Te Niwha hosted its annual Summit at Haere-Roa in Christchurch on Nov 14-15, 2023 featuring diverse sessions exploring the forefront of infectious diseases research and pandemic preparedness. Expert researchers, community, Iwi and agencies gathered to share and discuss pressing issues and opportunities for the research platform’s key research priority areas: Prevention, Surveillance, Diagnostics and Therapeutics.
The Summit opened with retiring Ngāi Tahu Chair, Lisa Tumahai on the local, regional and national Māori response within the recent pandemic. Sir Andrew Pollard of Oxford University addressed the delegates in a pre-recorded talk on international reflections of the recent pandemic, vaccine development and public health.
Sir Jerry Mataparae led a special presentation of Te Niwha Masters and Doctoral scholarships. The Lifting Future Leaders session featuring five students receiving scholarships set the tone across the Summit for the platform’s Mission: to ensure that Aotearoa New Zealand has world class research capability for emerging and current infectious diseases threats and pandemic preparedness.
A session featuring talks by Professor Gary Evans (Ferrier Research Instiutute), Dr Natalie Netzler (University of Auckland), Dr Colin McArthur (Medical Research Institute of New Zealand) and Dr Rebecca McKenzie (Malaghan Institute) focused on biomedical advances in diagnostics, therapeutics & vaccine development.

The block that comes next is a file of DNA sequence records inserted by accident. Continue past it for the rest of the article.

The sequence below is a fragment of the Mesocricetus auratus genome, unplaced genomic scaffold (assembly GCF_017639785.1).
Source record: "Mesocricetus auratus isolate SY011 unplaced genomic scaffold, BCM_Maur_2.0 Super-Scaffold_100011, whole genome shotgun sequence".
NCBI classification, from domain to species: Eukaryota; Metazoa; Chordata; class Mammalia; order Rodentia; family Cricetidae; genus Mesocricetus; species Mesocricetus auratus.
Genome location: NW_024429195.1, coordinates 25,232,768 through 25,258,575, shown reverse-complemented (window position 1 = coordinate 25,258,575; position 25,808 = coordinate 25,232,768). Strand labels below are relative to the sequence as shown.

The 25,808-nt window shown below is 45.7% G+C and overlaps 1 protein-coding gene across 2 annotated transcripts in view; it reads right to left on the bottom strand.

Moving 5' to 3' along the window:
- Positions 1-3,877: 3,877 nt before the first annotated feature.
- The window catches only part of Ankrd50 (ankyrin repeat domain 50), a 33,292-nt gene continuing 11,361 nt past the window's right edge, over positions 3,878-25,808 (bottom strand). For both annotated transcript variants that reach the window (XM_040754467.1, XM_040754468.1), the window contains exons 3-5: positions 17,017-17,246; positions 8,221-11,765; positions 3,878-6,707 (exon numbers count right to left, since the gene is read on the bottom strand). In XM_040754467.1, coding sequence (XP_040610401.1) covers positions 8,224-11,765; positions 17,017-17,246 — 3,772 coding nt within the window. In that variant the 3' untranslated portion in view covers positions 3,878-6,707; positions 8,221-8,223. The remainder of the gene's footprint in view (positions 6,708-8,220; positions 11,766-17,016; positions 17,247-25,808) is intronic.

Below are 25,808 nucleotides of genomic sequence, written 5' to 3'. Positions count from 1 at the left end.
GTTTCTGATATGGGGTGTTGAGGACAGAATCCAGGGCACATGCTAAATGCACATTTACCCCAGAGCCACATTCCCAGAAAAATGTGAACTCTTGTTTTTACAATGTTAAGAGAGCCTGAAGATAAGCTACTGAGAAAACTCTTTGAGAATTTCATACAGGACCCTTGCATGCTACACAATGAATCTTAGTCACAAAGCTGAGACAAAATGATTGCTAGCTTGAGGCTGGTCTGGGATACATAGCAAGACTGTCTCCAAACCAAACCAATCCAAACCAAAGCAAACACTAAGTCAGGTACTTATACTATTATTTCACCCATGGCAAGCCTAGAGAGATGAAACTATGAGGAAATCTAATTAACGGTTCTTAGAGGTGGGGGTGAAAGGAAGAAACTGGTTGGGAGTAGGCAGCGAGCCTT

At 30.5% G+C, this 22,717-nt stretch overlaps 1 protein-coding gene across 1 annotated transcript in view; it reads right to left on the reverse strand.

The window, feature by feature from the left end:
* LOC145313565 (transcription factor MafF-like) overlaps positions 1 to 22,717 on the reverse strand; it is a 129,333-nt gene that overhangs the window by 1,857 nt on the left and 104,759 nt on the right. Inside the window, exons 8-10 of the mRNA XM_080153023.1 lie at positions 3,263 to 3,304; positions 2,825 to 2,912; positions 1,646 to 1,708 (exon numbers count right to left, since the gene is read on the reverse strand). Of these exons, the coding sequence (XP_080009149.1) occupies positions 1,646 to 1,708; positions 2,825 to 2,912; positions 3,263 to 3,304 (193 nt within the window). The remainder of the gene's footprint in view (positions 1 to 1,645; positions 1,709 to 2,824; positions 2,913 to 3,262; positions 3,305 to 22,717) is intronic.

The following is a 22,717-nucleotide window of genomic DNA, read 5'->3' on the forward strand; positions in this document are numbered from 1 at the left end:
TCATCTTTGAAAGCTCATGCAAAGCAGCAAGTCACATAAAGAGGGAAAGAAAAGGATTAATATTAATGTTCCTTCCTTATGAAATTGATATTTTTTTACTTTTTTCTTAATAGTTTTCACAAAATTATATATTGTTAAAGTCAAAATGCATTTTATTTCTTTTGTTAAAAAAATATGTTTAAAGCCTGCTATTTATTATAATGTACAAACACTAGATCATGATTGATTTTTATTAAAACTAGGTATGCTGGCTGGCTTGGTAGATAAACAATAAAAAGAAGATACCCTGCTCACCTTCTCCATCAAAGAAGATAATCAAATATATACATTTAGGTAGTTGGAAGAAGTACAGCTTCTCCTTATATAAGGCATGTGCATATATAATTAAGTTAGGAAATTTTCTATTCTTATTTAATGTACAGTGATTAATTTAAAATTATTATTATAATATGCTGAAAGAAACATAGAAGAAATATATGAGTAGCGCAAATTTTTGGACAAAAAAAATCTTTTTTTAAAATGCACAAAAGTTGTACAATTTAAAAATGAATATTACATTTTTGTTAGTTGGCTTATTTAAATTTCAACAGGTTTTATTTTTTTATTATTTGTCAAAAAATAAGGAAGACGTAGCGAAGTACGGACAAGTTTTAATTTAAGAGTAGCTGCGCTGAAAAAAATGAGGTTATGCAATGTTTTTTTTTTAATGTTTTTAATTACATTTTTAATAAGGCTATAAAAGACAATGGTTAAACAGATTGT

Rahui Papa, who also acted as the MC for the Summit, facilitated a workshop on Te Tiriti o Waitangi, Relationships & Partnerships in Research. This interactive session aimed to unpack Te Tiriti o Waitangi principles in research and to gain insight to the importance of being engaged with whānau, marae, hapū and iwi to form authentic and enduring relationships and partnerships for research.
Speakers from government agencies spoke to and discussed interdisciplinary partnerships facilitating future pandemic preparedness. The panel included Professor Mike Bunce (Department of Conservation), Dr Emma Sumner (Ministry for Primary Industries), Bex Joslin (Ministry of Health) and Dr Fiona Callaghan (Ministry of Health).
In the final session of the summit, Te Niwha launched the report: “Likely Future Pandemic Agents and Scenarios: An epidemiological and public health framework”. This project was funded by Te Niwha, and a collaboration with the Public Health Agency. Project lead Dist. Professor Nigel French (Massey University), as well as members of the project team, Professor Michael Plank (University of Canterbury), Professor Jemma Geoghegan (University of Otago), Professor Michael Baker (University of Otago), Dr Fiona Callaghan (Ministry of Health) and Assoc. Professor Amanda Kvalsvig (University of Otago), presented their findings and discussed the implications. The full report is now available under Resources.
Alongside these talks and panel discussions, delegates had the opportunity to interact with poster presenters and to listen to over 30 short presentations on current research and plans for Te Niwha-funded research initiatives.